Miss Giulia Bankov • April 24, 2019
Giulia is a graduate medical student at the University of Glasgow. She previously studied Neuroscience at King's College London and completed her Cognitive Neurobiology and Clinical Neurophysiology degree at the University of Amsterdam
The Verbal Reasoning section of the University Clinical Aptitude Test (UCAT) is largely one of the most feared and dreaded subtests of the exam for many medical school candidates. The aim of Verbal Reasoning is to test your ability to read comprehensively an unknown block of text and evaluate it. On the basis of the information in the passage of text presented to you, you will be expected to answer whether a statement is true, a statement is false or it cannot be concluded from the information given.
||Number of Questions
The other question type apart from true or false questions is to evaluate all answer options given and decide which one is correct or most appropriate, based on the passage provided. The Verbal Reasoning section of the UCAT gives you 21 minutes to answer 44 questions, so even solely from a timing point of view, it is understandable why this is such a feared part of the exam. Not to worry, as we are here to give you our best tips on how to ace the Verbal Reasoning questions. For more information on Verbal Reasoning, view the UCAT Consortium’s official website.
Practice reading unknown texts
The idea behind the Verbal Reasoning portion of the exam is that you will be presented with an obscure text that you will most likely have never seen before in order to evaluate your ability to comprehend unfamiliar information. The best thing you can do to prepare is to practice reading such blocks of text and make sure you understand them well enough to give a brief one or two sentence summary of them.
Try practicing with a friend or a family member - pick up a textbook or a paper that you’ve not read before, read through a 300-word block of text and try to summarise it back. The more you do this, the better and faster you will become at reading and comprehending complicated and obscure pieces of information, which is an essential skill to have for the Verbal Reasoning part of the UCAT.
Practice speed reading
Once you have gotten comfortable with reading, comprehending and summarising unfamiliar texts, the next thing on your mind should immediately be timing. With 44 questions to be answered in 21 minutes, you will be very time-pressured if you haven’t trained to speedread. While attention to detail matters a lot in Verbal Reasoning, speed is also very important. Start skimming through unfamiliar texts and see how much of the information you retain and get right - with time, this amount will increase and you will feel more comfortable achieving the same result by spending a lot less time on a text!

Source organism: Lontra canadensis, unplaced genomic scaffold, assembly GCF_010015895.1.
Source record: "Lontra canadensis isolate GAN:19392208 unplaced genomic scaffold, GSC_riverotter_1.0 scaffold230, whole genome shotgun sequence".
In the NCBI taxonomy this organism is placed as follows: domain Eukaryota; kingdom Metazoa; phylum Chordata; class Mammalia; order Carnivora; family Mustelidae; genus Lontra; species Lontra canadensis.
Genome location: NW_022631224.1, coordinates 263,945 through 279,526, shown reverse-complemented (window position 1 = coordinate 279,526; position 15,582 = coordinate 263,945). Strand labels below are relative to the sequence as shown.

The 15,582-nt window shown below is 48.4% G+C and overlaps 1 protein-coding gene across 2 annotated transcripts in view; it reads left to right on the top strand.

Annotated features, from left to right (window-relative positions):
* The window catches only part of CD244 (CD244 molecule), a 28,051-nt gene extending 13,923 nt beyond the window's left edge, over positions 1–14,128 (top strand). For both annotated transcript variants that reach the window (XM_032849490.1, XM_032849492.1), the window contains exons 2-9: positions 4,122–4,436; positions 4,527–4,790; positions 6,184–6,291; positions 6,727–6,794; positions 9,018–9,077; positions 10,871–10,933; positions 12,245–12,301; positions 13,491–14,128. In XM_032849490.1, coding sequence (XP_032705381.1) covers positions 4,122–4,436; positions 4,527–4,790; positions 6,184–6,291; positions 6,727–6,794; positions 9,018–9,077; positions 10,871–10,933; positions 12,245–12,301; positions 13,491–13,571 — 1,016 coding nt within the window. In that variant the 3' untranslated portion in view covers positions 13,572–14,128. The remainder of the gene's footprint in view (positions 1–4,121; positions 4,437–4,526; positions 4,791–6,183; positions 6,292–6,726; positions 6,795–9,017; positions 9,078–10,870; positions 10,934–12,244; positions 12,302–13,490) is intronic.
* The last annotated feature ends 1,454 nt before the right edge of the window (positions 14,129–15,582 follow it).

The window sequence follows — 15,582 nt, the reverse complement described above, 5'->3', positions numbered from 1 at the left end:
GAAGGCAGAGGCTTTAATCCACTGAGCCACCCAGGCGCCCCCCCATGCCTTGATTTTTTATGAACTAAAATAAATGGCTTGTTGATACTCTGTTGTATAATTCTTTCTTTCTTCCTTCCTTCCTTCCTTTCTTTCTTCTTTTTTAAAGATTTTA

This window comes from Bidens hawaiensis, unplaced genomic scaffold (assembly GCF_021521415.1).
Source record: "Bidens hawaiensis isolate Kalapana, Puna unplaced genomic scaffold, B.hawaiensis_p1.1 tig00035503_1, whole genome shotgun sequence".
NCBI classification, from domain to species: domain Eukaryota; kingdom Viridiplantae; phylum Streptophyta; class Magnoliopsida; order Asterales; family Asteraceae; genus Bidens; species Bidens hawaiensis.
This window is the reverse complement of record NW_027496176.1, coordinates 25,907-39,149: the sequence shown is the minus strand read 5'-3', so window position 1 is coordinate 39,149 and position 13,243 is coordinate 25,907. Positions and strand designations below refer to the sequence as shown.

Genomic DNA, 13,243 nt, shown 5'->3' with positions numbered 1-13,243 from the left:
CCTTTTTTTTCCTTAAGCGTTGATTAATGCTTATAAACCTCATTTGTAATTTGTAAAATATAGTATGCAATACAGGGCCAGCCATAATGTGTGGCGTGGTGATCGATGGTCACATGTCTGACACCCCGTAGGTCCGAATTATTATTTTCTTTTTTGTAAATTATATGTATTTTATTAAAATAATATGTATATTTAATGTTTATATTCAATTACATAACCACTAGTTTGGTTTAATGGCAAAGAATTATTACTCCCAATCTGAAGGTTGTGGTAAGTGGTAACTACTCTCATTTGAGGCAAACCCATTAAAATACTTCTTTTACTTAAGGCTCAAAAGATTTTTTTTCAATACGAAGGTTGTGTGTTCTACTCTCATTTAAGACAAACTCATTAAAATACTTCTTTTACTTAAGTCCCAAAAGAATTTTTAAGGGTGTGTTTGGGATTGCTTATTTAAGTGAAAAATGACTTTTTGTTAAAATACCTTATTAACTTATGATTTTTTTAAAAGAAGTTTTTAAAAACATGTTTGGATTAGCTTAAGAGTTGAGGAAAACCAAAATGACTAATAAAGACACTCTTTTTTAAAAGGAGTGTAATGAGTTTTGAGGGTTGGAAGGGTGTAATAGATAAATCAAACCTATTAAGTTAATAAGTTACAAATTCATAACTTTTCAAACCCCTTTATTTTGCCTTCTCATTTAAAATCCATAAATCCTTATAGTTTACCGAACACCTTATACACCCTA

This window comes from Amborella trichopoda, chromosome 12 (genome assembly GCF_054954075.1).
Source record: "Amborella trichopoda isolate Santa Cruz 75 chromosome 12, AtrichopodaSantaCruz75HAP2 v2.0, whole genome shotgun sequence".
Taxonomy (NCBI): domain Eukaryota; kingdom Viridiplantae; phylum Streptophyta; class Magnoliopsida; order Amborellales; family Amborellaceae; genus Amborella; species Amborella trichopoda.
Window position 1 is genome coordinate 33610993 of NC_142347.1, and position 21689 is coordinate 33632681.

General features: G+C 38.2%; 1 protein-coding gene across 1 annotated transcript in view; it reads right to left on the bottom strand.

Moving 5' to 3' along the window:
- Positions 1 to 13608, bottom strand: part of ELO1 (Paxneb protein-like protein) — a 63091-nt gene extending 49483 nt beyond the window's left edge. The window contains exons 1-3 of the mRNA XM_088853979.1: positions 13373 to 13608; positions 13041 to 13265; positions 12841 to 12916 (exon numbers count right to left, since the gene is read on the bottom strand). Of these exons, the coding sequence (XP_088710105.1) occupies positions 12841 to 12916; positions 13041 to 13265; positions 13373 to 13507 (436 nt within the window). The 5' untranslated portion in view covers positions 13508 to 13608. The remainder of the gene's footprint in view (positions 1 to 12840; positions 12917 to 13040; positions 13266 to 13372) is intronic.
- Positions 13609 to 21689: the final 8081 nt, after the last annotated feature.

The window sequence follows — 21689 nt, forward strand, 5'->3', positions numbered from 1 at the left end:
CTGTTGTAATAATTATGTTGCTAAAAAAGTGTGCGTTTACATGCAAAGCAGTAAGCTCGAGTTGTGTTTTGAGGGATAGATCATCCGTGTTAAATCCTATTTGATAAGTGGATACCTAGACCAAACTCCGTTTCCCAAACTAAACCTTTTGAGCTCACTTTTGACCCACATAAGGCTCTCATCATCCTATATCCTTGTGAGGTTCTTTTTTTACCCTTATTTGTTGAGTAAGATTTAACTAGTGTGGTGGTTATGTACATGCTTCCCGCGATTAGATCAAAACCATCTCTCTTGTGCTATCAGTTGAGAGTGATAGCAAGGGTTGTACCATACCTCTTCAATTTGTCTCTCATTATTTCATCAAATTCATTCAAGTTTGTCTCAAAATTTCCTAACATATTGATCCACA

Read the question first
By reading what the question asks of you first and then returning back to reading the passage, you will be able to save some precious minutes, which would be of the essence for tackling successfully the Verbal Reasoning subtest. Doing this will clarify what it is you’re looking for and when you read the text, you will be able to identify that information more quickly and accurately.
Furthermore, since usually there are multiple but separate questions addressing the same piece of text, once you have answered the first question, you will only have to go back to relevant passages and skim through to answer the following questions. You can master this strategy with UCAT practice questions
and Verbal Reasoning tests
, which you can find in our UCAT Courses.
Don’t forget about “Can’t Tell”
When evaluating whether a statement is true or false based on the text, there is always a third option - “Can’t Tell”. What this answer option means is that you should not be able to deduce whether the statement is correct or not based on all the information provided. You are not expected to use your own judgment or personal opinion. You might be provided with a statement that you know for a fact is correct, but that has not been explicitly mentioned in the passage.
Choosing “True” would be falling into that trap. So get comfortable with scanning the passage for the information required, and if it is clear that you cannot conclude that statement from the passage, don’t be afraid to answer “Can’t tell” - it is likely going to be the correct answer!
Guessing is okay, too - but do it smartly
At the end of the day, don’t forget that all questions carry the same weight and all are scored the same. Also, there is no negative marking. All strategies suggested above will make sure to bring down the number of questions you will have to guess at the exam, but there is always a chance that you won’t have time for a few questions or some will be a lot harder than others.
Guessing a few won’t harm your score, so if a question is clearly setting you back, flag it and move on. Coming back to it at the end, if you still have no idea what the correct answer is, just simply guess. However, you will likely have spent some time thinking about it and you will have eliminated some options as incorrect. This will increase your chance of guessing correctly, so keep it in mind - and don’t guess blindly!
We hope this was a useful guide to the Verbal Reasoning section
of the UCAT and you feel more comfortable tackling it. Don’t forget that if you have any questions about your UCAT preparation or applying to medical schools in general, you can send us an email at hello@theMSAG.com